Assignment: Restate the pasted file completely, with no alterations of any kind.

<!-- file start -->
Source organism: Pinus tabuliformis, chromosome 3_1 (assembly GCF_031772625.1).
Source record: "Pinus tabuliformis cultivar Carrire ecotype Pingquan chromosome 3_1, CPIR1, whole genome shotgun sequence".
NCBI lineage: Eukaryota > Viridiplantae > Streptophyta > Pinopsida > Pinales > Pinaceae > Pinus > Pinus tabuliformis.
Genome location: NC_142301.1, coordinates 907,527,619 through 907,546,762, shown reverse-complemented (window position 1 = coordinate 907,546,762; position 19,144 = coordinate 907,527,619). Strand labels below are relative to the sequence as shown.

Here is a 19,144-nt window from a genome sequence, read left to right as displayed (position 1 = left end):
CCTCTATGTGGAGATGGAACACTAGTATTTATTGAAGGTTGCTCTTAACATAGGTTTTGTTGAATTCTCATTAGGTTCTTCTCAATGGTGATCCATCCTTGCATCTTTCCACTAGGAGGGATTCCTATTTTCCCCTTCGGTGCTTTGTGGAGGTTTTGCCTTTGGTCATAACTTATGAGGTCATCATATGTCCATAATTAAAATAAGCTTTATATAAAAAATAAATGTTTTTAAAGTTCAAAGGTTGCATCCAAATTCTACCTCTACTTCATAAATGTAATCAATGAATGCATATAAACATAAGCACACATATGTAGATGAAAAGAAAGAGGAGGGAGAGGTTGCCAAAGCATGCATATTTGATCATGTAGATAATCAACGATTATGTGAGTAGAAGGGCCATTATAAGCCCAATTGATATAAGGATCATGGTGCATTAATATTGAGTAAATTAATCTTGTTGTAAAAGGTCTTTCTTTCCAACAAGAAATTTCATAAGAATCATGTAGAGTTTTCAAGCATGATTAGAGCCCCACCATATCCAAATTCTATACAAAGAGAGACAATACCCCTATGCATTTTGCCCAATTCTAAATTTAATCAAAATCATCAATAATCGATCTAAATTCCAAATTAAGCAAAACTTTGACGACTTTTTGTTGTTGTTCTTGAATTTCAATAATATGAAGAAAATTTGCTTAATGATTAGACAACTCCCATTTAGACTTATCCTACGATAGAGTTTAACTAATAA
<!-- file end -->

Source organism: Pinus tabuliformis, chromosome 3_1 (assembly GCF_031772625.1).
Source record: "Pinus tabuliformis cultivar Carrire ecotype Pingquan chromosome 3_1, CPIR1, whole genome shotgun sequence".
NCBI lineage: Eukaryota > Viridiplantae > Streptophyta > Pinopsida > Pinales > Pinaceae > Pinus > Pinus tabuliformis.
Genome location: NC_142301.1, coordinates 907,527,619 through 907,546,762, shown reverse-complemented (window position 1 = coordinate 907,546,762; position 19,144 = coordinate 907,527,619). Strand labels below are relative to the sequence as shown.

Here is a 19,144-nt window from a genome sequence, read left to right as displayed (position 1 = left end):
CCTCTATGTGGAGATGGAACACTAGTATTTATTGAAGGTTGCTCTTAACATAGGTTTTGTTGAATTCTCATTAGGTTCTTCTCAATGGTGATCCATCCTTGCATCTTTCCACTAGGAGGGATTCCTATTTTCCCCTTCGGTGCTTTGTGGAGGTTTTGCCTTTGGTCATAACTTATGAGGTCATCATATGTCCATAATTAAAATAAGCTTTATATAAAAAATAAATGTTTTTAAAGTTCAAAGGTTGCATCCAAATTCTACCTCTACTTCATAAATGTAATCAATGAATGCATATAAACATAAGCACACATATGTAGATGAAAAGAAAGAGGAGGGAGAGGTTGCCAAAGCATGCATATTTGATCATGTAGATAATCAACGATTATGTGAGTAGAAGGGCCATTATAAGCCCAATTGATATAAGGATCATGGTGCATTAATATTGAGTAAATTAATCTTGTTGTAAAAGGTCTTTCTTTCCAACAAGAAATTTCATAAGAATCATGTAGAGTTTTCAAGCATGATTAGAGCCCCACCATATCCAAATTCTATACAAAGAGAGACAATACCCCTATGCATTTTGCCCAATTCTAAATTTAATCAAAATCATCAATAATCGATCTAAATTCCAAATTAAGCAAAACTTTGACGACTTTTTGTTGTTGTTCTTGAATTTCAATAATATGAAGAAAATTTGCTTAATGATTAGACAACTCCCATTTAGACTTATCCTACGATAGAGTTTAACTAATAA